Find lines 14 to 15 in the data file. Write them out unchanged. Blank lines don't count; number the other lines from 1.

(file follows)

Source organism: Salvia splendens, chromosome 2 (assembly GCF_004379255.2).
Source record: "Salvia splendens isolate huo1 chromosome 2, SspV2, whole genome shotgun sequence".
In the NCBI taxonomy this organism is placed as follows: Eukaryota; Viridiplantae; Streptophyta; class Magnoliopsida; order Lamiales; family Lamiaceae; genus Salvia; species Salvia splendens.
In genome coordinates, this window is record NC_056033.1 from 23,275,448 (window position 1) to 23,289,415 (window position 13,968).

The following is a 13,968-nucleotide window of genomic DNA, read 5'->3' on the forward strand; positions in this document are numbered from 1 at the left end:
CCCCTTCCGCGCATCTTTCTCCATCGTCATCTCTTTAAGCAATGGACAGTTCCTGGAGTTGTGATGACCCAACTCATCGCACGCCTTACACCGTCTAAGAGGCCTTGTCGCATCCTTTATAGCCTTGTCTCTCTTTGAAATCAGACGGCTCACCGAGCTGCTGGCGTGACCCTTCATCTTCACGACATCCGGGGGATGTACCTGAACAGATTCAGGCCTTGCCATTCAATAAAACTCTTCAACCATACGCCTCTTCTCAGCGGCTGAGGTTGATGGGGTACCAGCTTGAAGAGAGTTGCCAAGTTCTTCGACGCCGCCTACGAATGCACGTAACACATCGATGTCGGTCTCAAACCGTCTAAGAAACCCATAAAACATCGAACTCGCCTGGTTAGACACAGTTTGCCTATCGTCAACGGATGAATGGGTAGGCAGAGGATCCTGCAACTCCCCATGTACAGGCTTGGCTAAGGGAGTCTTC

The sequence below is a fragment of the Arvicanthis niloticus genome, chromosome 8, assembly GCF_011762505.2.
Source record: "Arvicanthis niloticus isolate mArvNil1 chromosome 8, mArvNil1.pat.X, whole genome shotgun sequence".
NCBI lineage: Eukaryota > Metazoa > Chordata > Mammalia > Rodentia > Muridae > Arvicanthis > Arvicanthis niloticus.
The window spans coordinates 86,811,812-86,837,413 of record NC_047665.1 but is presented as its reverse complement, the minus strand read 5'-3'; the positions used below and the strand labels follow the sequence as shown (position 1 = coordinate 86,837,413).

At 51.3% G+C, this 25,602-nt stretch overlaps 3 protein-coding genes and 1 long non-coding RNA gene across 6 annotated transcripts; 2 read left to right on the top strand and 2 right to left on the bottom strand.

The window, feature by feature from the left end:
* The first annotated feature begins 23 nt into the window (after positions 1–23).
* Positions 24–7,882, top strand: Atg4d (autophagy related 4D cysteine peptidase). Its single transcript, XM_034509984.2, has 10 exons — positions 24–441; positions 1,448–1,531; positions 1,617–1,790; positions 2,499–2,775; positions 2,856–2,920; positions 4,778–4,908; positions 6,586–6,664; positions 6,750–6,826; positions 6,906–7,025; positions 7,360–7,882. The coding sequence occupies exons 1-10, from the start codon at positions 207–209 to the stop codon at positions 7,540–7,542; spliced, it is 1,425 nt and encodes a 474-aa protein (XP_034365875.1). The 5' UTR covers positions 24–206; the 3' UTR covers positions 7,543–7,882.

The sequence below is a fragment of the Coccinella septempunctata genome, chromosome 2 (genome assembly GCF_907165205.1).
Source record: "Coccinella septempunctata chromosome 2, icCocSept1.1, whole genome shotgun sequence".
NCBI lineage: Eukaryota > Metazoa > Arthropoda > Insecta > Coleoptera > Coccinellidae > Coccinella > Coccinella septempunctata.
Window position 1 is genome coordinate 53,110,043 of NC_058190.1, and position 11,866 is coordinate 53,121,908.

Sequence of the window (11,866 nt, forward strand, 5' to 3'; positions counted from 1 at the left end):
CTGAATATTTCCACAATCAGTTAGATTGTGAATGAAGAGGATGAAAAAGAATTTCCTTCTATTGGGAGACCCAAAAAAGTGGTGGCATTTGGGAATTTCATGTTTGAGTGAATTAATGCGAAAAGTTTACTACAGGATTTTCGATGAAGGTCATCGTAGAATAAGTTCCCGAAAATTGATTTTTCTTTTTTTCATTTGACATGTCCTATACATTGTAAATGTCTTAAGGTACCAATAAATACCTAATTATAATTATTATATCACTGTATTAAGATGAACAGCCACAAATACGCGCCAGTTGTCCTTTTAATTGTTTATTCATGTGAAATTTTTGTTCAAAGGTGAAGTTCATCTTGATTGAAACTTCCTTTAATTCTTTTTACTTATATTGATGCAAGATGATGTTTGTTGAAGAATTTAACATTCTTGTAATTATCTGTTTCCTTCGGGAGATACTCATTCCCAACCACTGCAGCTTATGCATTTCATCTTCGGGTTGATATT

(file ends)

* Positions 24–7,882, top strand: Atg4d (autophagy related 4D cysteine peptidase). Its single transcript, XM_034509984.2, has 10 exons — positions 24–441; positions 1,448–1,531; positions 1,617–1,790; positions 2,499–2,775; positions 2,856–2,920; positions 4,778–4,908; positions 6,586–6,664; positions 6,750–6,826; positions 6,906–7,025; positions 7,360–7,882. The coding sequence occupies exons 1-10, from the start codon at positions 207–209 to the stop codon at positions 7,540–7,542; spliced, it is 1,425 nt and encodes a 474-aa protein (XP_034365875.1). The 5' UTR covers positions 24–206; the 3' UTR covers positions 7,543–7,882.

The sequence below is a fragment of the Coccinella septempunctata genome, chromosome 2 (genome assembly GCF_907165205.1).